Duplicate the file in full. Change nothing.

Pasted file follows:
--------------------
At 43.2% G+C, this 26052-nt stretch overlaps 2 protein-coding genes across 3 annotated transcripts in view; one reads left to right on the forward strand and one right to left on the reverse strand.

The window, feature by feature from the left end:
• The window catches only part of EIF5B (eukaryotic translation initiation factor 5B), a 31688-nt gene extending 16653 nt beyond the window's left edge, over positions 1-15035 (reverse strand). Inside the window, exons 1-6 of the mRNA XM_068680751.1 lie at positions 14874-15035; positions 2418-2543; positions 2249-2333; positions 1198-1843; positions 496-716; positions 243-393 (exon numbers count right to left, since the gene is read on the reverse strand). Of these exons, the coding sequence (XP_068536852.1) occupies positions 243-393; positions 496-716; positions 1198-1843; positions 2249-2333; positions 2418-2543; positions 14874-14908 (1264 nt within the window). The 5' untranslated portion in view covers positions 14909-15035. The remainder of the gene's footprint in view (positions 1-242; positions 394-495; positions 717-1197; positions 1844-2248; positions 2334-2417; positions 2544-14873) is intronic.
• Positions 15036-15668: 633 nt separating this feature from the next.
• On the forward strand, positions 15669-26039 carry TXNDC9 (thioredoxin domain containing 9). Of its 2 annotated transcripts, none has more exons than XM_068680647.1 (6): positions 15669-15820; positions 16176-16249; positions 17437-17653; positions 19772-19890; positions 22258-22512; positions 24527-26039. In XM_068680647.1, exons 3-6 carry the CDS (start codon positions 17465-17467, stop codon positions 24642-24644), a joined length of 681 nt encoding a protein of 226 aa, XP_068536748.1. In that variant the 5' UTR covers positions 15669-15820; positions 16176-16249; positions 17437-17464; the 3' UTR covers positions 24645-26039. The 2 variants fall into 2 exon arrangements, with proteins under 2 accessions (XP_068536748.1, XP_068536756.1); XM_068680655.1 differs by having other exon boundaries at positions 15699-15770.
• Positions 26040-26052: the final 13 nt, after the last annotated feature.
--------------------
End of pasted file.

At 43.2% G+C, this 26052-nt stretch overlaps 2 protein-coding genes across 3 annotated transcripts in view; one reads left to right on the forward strand and one right to left on the reverse strand.

The window, feature by feature from the left end:
• The window catches only part of EIF5B (eukaryotic translation initiation factor 5B), a 31688-nt gene extending 16653 nt beyond the window's left edge, over positions 1-15035 (reverse strand). Inside the window, exons 1-6 of the mRNA XM_068680751.1 lie at positions 14874-15035; positions 2418-2543; positions 2249-2333; positions 1198-1843; positions 496-716; positions 243-393 (exon numbers count right to left, since the gene is read on the reverse strand). Of these exons, the coding sequence (XP_068536852.1) occupies positions 243-393; positions 496-716; positions 1198-1843; positions 2249-2333; positions 2418-2543; positions 14874-14908 (1264 nt within the window). The 5' untranslated portion in view covers positions 14909-15035. The remainder of the gene's footprint in view (positions 1-242; positions 394-495; positions 717-1197; positions 1844-2248; positions 2334-2417; positions 2544-14873) is intronic.
• Positions 15036-15668: 633 nt separating this feature from the next.
• On the forward strand, positions 15669-26039 carry TXNDC9 (thioredoxin domain containing 9). Of its 2 annotated transcripts, none has more exons than XM_068680647.1 (6): positions 15669-15820; positions 16176-16249; positions 17437-17653; positions 19772-19890; positions 22258-22512; positions 24527-26039. In XM_068680647.1, exons 3-6 carry the CDS (start codon positions 17465-17467, stop codon positions 24642-24644), a joined length of 681 nt encoding a protein of 226 aa, XP_068536748.1. In that variant the 5' UTR covers positions 15669-15820; positions 16176-16249; positions 17437-17464; the 3' UTR covers positions 24645-26039. The 2 variants fall into 2 exon arrangements, with proteins under 2 accessions (XP_068536748.1, XP_068536756.1); XM_068680655.1 differs by having other exon boundaries at positions 15699-15770.
• Positions 26040-26052: the final 13 nt, after the last annotated feature.